What is art?
A form of expression? Political or self?
A common bond, which brings us together – one in the same?
An outlet for thousands to seek comfort?
A needle that impales the skin of our minds, delivering our drug of choice to where we need it most?
A distraction from our reality?
Our reality entirely?
Are we that lucky?
Is art our reality?
Are we art?
Are we beautiful?
Are we intricate?
Are we fine?
Are we priceless?
Are we precious?
We are sloppy.
We are messy.
We are scattered.
We are abrasive.
We are provocative.
We are socially unacceptable.
We are without shame.
We are stubborn.
We are layered.
We are fake.
But is that not what art is?
Like a canvas covered in oils, we are explosive, we are limitless –
Unrecognizable from start to finish.
We stretch, we fade, we snap, we tear.
We re-stretch, we cover up, we brace, we patch.
We bounce back.
We try again.
We fail. Fail again. And again. Yet again.
But then, we succeed.
Art is not perfect, not without flaws. Flaws are art, just attempted again.
We might not always be Da Vinci, but even the Mona Lisa covers up some scars.
“What is Art?” started for me after I read an excerpt from Cuba in Splinters, where the author explores the idea of what art should and shouldn’t be. I started, as I always do, listing questions that helped me draw conclusions about what I wanted to talk about. I tend to find that when I do this, I get a more organic composition that is unplanned, yet entirely organized and cohesive. By suggesting my ideas on what art could possibly be, I hoped the reader might stop and mull over what art is to them. As a writer, that is my main goal. I want to help the reader reach a place they have not visited before. I want to have them think about things in a new and interesting way that, like art, challenges our notion of what is and what could be.
Moving forward, I wanted to have a clear breaking point in the poem, so readers could stop and reflect, as well as give them a break to clearly comprehend what is coming next. From there, I decided to shift gears and use statements rather than questions. The adjectives I used here were specially picked so they could also describe what a painting is. A painting is “sloppy,” “messy,” “scattered,” “abrasive,” “provocative,” “socially unacceptable” at times, “without shame,” “stubborn,” and “layered,” which can be seen as “fake” to some laymen. While we, as humans, are all of these things, we can also be good things too! The rest of the poem focuses on the positives of what it is to be human, and also poses if we are examples of art. I wanted to end with a clear connection between a painting and what it means to be a human, so if some readers didn’t understand my subtleties before, they might go back, re-read, and understand now.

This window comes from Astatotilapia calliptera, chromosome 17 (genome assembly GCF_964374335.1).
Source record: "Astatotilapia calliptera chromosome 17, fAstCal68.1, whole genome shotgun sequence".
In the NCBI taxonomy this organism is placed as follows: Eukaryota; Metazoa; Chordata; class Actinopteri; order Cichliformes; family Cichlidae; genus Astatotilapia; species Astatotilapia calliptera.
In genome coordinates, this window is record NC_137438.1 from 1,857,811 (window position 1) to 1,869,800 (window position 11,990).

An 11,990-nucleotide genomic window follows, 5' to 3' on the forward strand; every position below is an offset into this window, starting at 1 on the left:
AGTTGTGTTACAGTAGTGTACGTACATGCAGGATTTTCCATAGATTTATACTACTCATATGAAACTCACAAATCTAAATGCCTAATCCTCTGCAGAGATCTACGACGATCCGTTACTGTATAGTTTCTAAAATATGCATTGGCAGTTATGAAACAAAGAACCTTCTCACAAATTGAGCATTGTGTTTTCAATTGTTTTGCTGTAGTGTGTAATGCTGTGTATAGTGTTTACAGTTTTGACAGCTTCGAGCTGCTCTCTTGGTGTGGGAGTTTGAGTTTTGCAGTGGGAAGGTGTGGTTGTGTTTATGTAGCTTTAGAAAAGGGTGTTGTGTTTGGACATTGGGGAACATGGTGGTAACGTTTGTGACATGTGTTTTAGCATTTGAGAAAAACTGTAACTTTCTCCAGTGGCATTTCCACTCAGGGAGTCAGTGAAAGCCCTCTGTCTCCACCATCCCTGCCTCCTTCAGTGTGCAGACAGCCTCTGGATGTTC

Although this was my first time writing a poem in about 10 years, I found it to be quite therapeutic and relaxing. I was pleasantly surprised at how easily the words flowed from my brain to the page itself, and I especially liked that I wasn’t confined by the limitations, restrictions, and rules normally associated with essay-writing. Any form of writing whether it be prose, poetry, or even social media, can be used as a vehicle to send a message, and I’m excited to start using poetry to further my thoughts about the other, society, stereotypes, fashion, connection, and injustices.